High Crystal UK pb

The story begins with a spy plane being downed in the mountains of Peru. The one surviving member of the crew discovers a man-made roadway traveling through the mountains where no civilization currently exists, or any civilization has existed in thousands of years.  So, when he returns to his superiors, they are obviously interested in what’s going on.  Steve joins a group of scientists and soldiers on a mission to discover the road and find out where it came from and where it leads.  Along the way they discover that a criminal organization will do anything to keep the discovery to themselves.

I was surprised how much better this book is than Operation Nuke.  There are still some problems with Caidin’s overly descriptive writing, which is odd considering his books are usually sub-200 pages.  But the feel of this book was fun and much more energetic than the last book.  This book’s events had the historical roadtrip feel of something like Matthew Reilly’s 7 Deadly Wonders or even Raiders of the Lost Ark.  And there is lots of bionic action by Steve Austin.  Since they are trudging through the Peruvian jungles, there are plenty of places for Steve to methodically chop through underbrush or stare down a cougar (yes, that actually happened).  And it helped that Steve and his group were being chased by the criminal organization throughout their trip which gives you the “ticking clock” suspense that was lacking in the second book.  Once they discover what is at the end of the road, it isn’t disappointing.  And the group seems to barely escape whatever happens to them.  The book even leaves a sort of “not quite finished” ending you expect from a story like this.  So this was a MUCH better read than the last book and it felt like it could have been a later season episode of the series.  However, unfortunately, this book was not adapted into an episode of the TV series.  There were some elements like the ancient civilizations that made it into the third Six Million Dollar Man TV movie, Solid Gold Kidnapping, but it was just one small element and none of the rest of the story made it.  It’s a shame, this would have been a good episode (or TV movie).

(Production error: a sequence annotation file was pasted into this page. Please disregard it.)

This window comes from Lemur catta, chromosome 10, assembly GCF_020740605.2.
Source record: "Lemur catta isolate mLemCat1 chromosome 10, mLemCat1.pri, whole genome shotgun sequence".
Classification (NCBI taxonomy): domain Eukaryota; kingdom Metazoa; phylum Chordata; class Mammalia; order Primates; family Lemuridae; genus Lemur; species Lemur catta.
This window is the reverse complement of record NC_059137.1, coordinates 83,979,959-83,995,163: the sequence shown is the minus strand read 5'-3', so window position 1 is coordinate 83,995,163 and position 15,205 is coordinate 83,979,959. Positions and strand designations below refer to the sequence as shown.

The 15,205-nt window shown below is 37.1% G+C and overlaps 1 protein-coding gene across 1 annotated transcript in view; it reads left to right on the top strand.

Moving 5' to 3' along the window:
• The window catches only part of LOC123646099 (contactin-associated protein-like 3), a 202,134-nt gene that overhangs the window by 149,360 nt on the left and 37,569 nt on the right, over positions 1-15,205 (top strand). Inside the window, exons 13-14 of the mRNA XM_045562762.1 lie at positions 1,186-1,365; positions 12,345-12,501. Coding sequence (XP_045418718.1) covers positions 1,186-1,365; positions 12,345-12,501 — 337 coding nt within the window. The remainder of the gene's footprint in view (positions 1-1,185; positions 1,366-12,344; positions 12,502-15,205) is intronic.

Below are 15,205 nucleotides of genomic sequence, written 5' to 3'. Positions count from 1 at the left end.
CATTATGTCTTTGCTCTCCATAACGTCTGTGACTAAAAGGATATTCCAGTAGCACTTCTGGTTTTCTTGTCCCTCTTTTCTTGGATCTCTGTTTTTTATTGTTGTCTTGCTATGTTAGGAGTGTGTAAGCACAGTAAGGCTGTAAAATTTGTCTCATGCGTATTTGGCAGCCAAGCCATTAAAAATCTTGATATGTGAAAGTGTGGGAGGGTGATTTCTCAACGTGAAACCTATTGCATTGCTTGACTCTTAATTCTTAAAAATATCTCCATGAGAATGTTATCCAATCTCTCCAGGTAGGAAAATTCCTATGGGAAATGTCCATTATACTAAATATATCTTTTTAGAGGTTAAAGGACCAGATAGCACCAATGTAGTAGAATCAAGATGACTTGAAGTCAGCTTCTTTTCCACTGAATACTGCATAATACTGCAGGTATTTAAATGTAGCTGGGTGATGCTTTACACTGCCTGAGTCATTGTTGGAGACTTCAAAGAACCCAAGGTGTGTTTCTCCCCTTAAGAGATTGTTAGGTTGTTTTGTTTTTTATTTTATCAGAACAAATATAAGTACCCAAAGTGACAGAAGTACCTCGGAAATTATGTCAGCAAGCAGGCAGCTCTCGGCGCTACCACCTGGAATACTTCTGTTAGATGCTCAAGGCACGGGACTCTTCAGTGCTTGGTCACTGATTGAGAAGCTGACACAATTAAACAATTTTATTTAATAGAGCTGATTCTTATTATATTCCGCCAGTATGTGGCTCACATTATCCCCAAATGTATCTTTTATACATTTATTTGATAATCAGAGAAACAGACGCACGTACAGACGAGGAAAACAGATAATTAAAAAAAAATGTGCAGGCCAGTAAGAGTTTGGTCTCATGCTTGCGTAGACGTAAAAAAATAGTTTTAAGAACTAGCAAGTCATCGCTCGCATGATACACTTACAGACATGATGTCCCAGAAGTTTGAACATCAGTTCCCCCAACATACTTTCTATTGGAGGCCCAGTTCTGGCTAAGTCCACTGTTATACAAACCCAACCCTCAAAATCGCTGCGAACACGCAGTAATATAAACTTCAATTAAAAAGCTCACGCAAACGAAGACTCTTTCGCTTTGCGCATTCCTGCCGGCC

There’s only one more book left in the original Caidin Cyborg novels, Cyborg IV.  I look forward to reading it.  It sounds like it could be amazing.

Bionic Reviews: Cyborg #2 – Operation Nuke by Martin Caidin (1973)

Posted in Bionic Man, books, Six Million Dollar Man, TV shows with tags , , , , , , , on August 27, 2012 by Paxton

Bionic Review

This is an ongoing feature where I read, watch and review books, comics and TV shows featuring The Six Million Dollar Man and Bionic Woman.  Click the Bionic Review banner to see the Bionic Review archive page.  Click the smaller banner to see only those specific reviews.

One year after Cyborg, in 1973, Caidin released his followup Steve Austin novel, Operation Nuke.

Cyborg 2 Cyborg #2

The original hardcover release is on the left.  At this point, the original book was being adapted into the first The Six Million Dollar Man TV movie. As you can see, the paperback cover for this book on the right follows the same design as the later cover for Cyborg with Lee Major’s face and the mention of the TV show at the top.  By the time this book hit paperback, The Six Million Dollar Man had three TV movies and was beginning its regular season run.

Cyborg 2 Operation Nuke

This is a good 70s “spy novel” but it’s not a great Bionic Man (or Cyborg) novel.  Literally, Steve Austin doesn’t use any of his superhuman bionic abilities until like page 135 (of 175 pages).  And he doesn’t use them again after that either.  Also, at the beginning of the novel, when he’s getting his assignment, he is asked how much he knows about nuclear devices.  Steve says that he had to actually build a nuclear device for one of his instructional classes with the military.  This is very convenient considering the plot.  And for something he did so long ago, the book makes Steve out to be a nuclear physicist with intimate knowledge of the inner workings of all nuclear bombs.  That got old after a while.

Steve Austin spends most of this book infiltrating a criminal military organization in order to find out who is the leader and where they are getting their nuclear weapons.  A task that doesn’t require the use of any bionic limbs.  He finally uses his bionics at the end of the book when he has to carry a nuclear device from one room to another and he manages to disarm that device despite not ever seeing the insides or how it was built.